Worries about school, fitting in or getting into college—along with unpredictable hormones!—are a normal part of the teen years. But sometimes kids have a hard time managing these challenges, and you may have noticed your own teen seems more stressed than ever. “One survey showed that 71 percent of parents said the pandemic had affected their kids’ mental health, with 69 percent of parents saying the pandemic was the worst thing to happen to their children,” says Kelly Gilrain, PhD, chief psychologist, Cooper University Health Care and associate professor of clinical medicine, Cooper Medical School at Rowan University. “That number may be high because parents are noticing kids’ mental health issues more often now, or it may be an actual increase in numbers. But it’s probably both reasons.”

In addition to the usual challenges of being a teen, plenty of other factors have been thrown into the mix recently. “Some kids have found it difficult to return to being social, and there’s always more elevated stress at the beginning of a school year,” says Kelly Moore, PsyD, director at the Center for Psychological Services at Rutgers Graduate School of Applied Professional Psychology. “There’s also been an uptick in news that causes people to feel like everything is out of our control. But we’re all going to have stress and you can’t shield your child from every stressor. As parents, we have to prepare our kids for managing fear, stress and anxiety.”

Here’s how to help your child learn to handle stress:


Teens need a lot more sleep than you think, typically 8 to 10 hours per night. In fact, research shows an improvement in grades, mood and fewer risky behaviors such as drug and alcohol use in kids who sleep well. That means parents may have to intervene if it seems like your kid isn’t able to self-regulate and get to bed on time, says Gilrain. For example, keep phones out of bedrooms (yours, too!) and place them in a central charging station, and stop using them an hour before sleep.


As much as possible, make your household’s schedule predictable. “Stress is born out of feeling a loss of control,” says Moore. Create structure with little rituals: Walk the dog together, have teens help with grocery shopping trips and make a point of eating dinner as a family on Sunday evenings. Also, do the necessary prep to make sure there’s not a morning rush out the door on school days, such as setting out cereal bowls the night before and making sure backpacks are ready and by the door.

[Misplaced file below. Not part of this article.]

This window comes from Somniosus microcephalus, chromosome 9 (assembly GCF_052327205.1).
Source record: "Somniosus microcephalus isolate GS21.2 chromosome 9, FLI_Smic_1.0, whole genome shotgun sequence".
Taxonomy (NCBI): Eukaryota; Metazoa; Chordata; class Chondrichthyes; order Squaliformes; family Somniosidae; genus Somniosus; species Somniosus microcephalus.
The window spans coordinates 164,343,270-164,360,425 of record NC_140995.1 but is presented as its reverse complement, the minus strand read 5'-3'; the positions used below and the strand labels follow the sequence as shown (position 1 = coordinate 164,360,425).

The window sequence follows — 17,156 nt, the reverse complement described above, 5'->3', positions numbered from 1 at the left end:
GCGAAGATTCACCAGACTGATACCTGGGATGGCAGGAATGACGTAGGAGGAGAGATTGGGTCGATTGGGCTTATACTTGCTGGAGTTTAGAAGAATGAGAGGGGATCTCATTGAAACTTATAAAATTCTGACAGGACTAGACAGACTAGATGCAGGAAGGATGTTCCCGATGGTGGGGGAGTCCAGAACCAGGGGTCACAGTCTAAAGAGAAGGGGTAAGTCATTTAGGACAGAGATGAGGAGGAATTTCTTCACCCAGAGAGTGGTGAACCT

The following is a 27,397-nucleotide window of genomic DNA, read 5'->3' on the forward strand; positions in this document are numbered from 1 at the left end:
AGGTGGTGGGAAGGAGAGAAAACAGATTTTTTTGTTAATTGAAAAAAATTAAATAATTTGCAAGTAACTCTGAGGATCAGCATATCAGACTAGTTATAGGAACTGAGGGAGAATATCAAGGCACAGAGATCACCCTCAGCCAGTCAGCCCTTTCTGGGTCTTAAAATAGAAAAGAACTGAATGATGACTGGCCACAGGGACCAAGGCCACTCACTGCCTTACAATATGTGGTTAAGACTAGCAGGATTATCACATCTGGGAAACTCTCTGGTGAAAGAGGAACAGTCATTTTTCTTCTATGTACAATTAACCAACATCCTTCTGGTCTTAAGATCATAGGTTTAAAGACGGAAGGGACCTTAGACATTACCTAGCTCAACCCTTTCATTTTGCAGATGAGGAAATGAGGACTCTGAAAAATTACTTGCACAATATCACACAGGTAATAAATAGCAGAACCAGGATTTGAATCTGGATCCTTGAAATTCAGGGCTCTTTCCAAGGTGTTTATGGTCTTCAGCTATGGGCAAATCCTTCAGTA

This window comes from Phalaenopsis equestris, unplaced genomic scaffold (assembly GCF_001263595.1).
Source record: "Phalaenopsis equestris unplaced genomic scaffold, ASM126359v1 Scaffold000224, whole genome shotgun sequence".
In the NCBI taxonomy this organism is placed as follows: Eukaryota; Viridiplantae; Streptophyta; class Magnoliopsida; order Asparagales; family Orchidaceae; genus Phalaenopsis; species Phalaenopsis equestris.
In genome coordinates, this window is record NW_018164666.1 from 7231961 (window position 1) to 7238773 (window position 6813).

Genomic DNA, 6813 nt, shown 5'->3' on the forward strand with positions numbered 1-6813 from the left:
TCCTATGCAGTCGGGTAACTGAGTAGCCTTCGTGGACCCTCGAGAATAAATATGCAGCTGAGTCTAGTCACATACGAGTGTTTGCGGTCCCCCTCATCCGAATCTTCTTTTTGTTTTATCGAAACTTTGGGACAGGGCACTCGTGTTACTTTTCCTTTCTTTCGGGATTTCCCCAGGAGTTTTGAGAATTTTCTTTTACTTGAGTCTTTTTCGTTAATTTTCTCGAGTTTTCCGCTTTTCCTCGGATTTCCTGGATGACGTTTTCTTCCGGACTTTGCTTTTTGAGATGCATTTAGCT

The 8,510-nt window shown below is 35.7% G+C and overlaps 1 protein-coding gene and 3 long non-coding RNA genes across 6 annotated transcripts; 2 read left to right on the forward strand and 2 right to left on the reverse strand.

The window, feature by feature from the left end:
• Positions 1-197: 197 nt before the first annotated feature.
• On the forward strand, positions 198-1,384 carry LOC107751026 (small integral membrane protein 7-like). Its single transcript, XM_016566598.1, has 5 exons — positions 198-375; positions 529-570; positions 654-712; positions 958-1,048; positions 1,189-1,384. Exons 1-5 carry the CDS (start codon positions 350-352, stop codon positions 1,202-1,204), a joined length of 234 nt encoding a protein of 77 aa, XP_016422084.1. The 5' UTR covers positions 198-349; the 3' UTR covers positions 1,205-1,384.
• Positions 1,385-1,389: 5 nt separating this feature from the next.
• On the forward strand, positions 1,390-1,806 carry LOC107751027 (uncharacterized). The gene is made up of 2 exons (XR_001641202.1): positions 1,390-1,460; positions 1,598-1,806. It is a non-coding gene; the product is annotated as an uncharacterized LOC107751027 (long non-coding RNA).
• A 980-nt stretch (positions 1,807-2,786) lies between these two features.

If everyone’s gotten into the habit of being couch potatoes, it’s time to move. Plan a weekend hike, go for a walk after dinner even if it’s just around the block or sit outside for 10 minutes together. “There’s a lot of research supporting how finding green space and spending time in nature supports good mental health,” says Gilrain.



As most of us parents know, kids absorb what we do more easily than what we say! And of course, when parents are stressed and worried, kids pick up on that. “We have to model healthy coping skills,” says Gilrain. For example, share what you do when you’re upset, such as, “When I find myself feeling stressed, I cut off Facebook or I go for a run.” Free mindfulness apps such as Calm and Breathe can also be helpful.


Because teens often shut down if you suggest having “a talk,” make it spontaneous when you’re doing something else, such as driving to practice, says Moore. Ask what they think about current events, how they calm themselves when they’re feeling worried or if they have someone besides you to talk to about what’s bothering them. It’s also fine to ask about who they follow on social media, or start a family text chain where you share videos or other social media posts with each other.


The last few years have affected all of us, and it’s certainly not easy to fit in unstructured down time. “But we need to find time for fun and joy together,” says Gilrain. It can be as simple as conversation cards that prompt discussions, such as TableTopics, a weekly family movie or game night, or a bonfire in the backyard fire pit to toast marshmallows. Fun is never a waste of time!


You know your child best, so watch for signs you should seek help, says Moore. Red flags may include grades that begin slipping, changes in eating habits (eating more or less), trouble sleeping, refusing to do things they once enjoyed, unwillingness to talk, isolating, increased irritability or more frequent emotional outbursts. Also, some kids complain of headaches or stomachaches because they don’t have the words to explain their emotional distress.


There’s currently a huge demand for mental health professionals, and there are often long wait times for kids to be seen. Start by talking to your child’s school and your pediatrician. Some workplaces also offer employee assistance programs to provide support for you and your family, says Gilrain. Community mental health centers and local universities may also offer counseling, while some churches offer a bridge to support until your child can be seen by a therapist. Telehealth services also have increased access, making it easier to get your kids the care they need.